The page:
5. (I assumed you were asking me) There is no sign of paint cracking yet on this model. XM655 on the other hand started cracking around the wing roundels first, then on one air-brake, followed by cracks near the tail and jetpipes. Thanks again.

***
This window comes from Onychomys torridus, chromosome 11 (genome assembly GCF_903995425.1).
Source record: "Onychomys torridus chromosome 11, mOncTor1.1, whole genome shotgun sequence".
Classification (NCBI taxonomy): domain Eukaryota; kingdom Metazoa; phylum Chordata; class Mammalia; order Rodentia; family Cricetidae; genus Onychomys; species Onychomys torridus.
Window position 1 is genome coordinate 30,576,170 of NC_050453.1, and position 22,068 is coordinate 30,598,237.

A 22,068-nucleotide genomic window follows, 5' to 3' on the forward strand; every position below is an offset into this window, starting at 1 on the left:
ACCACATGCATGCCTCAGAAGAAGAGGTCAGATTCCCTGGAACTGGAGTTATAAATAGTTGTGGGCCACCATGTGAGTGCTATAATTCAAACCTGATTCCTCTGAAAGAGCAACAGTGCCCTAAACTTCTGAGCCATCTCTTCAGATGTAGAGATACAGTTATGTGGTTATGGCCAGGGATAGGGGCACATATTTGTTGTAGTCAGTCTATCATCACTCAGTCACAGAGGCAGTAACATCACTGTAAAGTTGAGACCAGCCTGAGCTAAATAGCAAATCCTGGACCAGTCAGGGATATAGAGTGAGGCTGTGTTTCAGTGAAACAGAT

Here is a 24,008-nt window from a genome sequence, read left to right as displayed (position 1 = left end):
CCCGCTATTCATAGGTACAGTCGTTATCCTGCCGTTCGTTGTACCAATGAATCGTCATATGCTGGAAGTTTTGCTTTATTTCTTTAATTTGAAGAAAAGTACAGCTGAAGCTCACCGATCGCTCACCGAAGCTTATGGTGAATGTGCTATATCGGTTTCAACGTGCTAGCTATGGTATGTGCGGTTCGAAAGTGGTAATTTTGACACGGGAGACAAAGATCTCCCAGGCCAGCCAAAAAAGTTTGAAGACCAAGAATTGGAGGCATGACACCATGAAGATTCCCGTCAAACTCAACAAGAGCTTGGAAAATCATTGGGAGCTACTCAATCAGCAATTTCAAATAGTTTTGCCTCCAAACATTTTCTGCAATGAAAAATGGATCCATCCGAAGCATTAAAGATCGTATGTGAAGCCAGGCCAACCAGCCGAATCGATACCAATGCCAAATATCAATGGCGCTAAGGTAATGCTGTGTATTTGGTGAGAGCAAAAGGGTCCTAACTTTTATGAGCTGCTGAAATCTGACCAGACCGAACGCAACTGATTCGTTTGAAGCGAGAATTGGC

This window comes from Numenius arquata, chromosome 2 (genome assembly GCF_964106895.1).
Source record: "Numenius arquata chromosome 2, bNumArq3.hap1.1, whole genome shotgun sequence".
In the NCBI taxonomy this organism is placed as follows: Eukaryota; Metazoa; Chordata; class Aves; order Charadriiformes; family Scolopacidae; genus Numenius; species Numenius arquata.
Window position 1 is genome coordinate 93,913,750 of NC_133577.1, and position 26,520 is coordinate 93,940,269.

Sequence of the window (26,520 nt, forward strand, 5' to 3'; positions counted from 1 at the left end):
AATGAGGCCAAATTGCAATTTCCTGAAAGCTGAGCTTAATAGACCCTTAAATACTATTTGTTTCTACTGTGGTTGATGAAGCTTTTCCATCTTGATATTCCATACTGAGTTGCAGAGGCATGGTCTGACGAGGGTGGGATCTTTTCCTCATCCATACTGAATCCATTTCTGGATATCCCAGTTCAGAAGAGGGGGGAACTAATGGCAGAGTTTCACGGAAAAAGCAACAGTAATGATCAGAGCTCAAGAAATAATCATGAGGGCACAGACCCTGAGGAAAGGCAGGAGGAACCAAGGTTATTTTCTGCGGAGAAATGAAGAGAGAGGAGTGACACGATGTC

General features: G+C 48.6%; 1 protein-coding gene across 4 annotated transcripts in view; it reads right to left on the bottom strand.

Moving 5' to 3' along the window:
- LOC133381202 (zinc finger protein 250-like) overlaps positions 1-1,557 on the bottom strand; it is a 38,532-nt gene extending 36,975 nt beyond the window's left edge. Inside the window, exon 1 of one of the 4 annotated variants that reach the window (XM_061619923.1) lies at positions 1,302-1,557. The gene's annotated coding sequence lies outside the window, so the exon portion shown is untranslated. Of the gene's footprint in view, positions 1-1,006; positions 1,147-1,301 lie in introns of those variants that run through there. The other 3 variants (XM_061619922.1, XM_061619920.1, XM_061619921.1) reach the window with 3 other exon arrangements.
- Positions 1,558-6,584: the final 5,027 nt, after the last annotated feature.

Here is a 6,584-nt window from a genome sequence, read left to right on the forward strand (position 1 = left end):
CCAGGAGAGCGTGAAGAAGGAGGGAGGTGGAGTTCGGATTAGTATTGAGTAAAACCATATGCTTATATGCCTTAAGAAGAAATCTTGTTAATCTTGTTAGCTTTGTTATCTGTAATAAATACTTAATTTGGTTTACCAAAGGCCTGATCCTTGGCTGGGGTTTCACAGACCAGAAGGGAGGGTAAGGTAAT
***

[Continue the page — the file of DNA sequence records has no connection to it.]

6. Thanks geedubelyer. I had thought about painting the markings, though I'm not sure how I would do it so they look as rounded as the decals. But that aside, it's likely they wouldn't fade exactly as was on the aircraft; the paint used here doesn't seem to fade a great deal, or not at least to the extent as I've seen on the real thing. Even the XM655 experiment after seven months had only suffered small changes in paint tone, and this one is much the same. I suspect if left out long enough it would but I suspect (based on the previous experiment) the paint would be cracking badly before any significant results are seen. If the Decals would only survive, they would certainly fade. This model has Decals from the kit as well as a 3rd party set. While the supplied decals are basically the same colour they were at the start the 3rd party decals have faded, this can be seen on the nose of the model where some of the "Heath and Safety" messages are displayed. Hi Peter, Glue-wise the structure is sound, every part is still where it should be, except the U/C. The Vulcan suffered impact damage in high winds which knocked off the nose U/C completely and damaged the rear U/C (See previous posts). Other than that, a lot of the structure around the join lines are filled with filler, this is also holding and hasn't expanded or bubbled or whatever the correct term is there... Hi Pappy, Good points there, partly the reason I tried this experiment. A possible explanation: The real Vulcan's were sprayed or in some cases done with rollers. This model is all brush painted and the likely reason for the uneven fade/discolourations might be the differences in paint/varnish thickness, I will confess I'm not much of a painter. Having said that, it's just a theory, perhaps might be worth doing a similar experiment with a sprayed model. Hi woody37 I'll admit there is the temptation to bring it back in. However, XM655 in the previous experiment reached seven months before the paint began to crack badly (the reason for ending that experiment). I'm now using this one as not only another experiment but also to gauge my ability with model making, if you will. You see, I suspect the reason XM655 deteriorated so quickly was partly down to the Matt finish but mainly down to my lack of knowledge when it came to finishing the model. XM600 on the other hand was finished far better than XM655, so it's likely this experiment will end when the paint begins to crack, but how long will that be? is what I want to know. Does that make sense? Thank you all for your comments, Thanks for looking and a Happy New Year!